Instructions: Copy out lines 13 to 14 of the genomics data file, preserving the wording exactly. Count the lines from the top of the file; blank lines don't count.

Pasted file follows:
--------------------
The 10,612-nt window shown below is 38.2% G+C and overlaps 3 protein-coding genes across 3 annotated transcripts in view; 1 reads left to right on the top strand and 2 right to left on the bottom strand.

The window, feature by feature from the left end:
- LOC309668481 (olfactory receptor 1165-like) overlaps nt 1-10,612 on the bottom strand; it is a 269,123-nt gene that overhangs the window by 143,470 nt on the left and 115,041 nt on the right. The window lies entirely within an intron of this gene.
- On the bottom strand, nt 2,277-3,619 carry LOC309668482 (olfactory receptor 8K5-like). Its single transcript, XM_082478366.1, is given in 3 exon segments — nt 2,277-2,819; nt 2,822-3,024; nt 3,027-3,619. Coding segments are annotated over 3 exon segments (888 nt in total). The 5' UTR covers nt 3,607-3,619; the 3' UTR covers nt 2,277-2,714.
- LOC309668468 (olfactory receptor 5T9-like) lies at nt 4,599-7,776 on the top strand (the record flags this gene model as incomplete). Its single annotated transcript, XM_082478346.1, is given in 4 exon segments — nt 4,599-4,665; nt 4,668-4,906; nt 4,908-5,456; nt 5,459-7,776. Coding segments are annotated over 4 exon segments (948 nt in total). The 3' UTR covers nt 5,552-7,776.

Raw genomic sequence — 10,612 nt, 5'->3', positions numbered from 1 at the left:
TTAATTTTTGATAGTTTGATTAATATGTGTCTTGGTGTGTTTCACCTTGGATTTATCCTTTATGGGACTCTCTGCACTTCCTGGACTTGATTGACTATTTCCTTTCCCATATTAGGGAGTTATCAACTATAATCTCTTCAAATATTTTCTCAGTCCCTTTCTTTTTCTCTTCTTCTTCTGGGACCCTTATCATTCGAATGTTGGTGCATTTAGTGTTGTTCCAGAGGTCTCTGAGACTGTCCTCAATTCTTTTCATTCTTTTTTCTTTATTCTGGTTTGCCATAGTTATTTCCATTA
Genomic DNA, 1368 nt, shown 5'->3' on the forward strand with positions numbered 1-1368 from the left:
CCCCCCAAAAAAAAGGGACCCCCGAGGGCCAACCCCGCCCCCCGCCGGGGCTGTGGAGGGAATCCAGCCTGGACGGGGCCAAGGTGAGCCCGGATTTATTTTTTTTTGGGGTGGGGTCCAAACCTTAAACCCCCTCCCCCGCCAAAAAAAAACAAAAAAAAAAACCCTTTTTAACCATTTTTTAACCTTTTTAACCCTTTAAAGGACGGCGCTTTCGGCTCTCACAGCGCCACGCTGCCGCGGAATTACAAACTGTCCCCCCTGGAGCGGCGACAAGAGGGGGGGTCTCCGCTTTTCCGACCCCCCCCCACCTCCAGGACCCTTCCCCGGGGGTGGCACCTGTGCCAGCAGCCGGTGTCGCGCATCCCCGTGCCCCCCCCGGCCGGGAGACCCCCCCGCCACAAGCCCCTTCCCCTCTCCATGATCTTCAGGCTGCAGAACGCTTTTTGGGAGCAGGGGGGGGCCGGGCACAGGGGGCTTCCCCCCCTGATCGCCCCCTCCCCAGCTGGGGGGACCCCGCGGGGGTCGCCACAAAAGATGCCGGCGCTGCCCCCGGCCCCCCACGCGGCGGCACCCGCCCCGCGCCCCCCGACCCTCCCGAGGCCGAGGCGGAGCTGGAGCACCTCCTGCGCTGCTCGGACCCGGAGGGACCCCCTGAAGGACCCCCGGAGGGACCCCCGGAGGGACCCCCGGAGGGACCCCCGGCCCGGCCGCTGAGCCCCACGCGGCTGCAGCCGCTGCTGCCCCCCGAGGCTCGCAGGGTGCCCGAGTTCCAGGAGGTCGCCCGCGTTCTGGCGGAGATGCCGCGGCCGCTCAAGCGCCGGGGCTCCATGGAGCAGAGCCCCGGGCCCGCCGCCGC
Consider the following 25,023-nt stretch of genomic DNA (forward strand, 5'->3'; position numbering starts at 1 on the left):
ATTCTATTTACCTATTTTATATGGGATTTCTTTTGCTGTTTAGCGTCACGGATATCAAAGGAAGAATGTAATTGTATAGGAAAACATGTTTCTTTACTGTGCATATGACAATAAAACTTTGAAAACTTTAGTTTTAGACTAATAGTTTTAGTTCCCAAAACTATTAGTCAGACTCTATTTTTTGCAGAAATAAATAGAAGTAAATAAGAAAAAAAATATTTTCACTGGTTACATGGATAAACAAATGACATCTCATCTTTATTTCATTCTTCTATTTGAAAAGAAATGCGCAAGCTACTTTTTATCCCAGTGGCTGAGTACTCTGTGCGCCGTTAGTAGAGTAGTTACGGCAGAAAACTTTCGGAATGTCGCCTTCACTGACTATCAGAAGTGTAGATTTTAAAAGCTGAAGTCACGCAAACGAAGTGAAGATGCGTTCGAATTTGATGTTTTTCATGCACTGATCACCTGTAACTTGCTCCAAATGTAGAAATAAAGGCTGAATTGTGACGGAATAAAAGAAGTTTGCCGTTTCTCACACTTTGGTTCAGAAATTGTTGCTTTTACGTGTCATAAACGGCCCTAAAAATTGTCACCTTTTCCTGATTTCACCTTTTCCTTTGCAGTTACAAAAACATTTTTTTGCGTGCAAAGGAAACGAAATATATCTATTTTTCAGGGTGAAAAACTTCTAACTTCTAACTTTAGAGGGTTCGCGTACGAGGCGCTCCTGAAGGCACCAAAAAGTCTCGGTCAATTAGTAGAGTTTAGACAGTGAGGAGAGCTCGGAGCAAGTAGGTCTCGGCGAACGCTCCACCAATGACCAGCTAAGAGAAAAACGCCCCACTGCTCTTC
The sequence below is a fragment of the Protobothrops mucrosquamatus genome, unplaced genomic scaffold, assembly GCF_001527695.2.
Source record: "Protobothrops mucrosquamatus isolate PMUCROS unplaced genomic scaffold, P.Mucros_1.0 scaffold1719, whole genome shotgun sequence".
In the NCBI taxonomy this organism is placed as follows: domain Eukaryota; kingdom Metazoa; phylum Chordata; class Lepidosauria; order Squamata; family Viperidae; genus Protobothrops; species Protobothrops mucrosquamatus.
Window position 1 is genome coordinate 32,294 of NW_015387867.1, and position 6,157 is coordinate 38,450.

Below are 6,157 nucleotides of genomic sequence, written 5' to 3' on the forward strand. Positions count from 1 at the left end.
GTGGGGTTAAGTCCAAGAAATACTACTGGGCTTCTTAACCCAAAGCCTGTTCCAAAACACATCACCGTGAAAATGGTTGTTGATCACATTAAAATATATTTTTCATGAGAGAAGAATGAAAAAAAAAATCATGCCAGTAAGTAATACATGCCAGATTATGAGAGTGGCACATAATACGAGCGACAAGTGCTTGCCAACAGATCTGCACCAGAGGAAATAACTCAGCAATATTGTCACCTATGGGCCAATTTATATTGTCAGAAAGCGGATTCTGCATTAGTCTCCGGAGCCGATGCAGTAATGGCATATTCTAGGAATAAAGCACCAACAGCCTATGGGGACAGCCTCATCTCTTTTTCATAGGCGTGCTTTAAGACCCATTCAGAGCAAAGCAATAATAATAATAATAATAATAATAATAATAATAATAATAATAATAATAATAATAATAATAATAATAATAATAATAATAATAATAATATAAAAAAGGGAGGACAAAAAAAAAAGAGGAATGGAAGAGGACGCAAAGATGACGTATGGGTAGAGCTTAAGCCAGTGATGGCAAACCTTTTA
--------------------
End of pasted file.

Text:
Source record: "Protobothrops mucrosquamatus isolate PMUCROS unplaced genomic scaffold, P.Mucros_1.0 scaffold1719, whole genome shotgun sequence".
In the NCBI taxonomy this organism is placed as follows: domain Eukaryota; kingdom Metazoa; phylum Chordata; class Lepidosauria; order Squamata; family Viperidae; genus Protobothrops; species Protobothrops mucrosquamatus.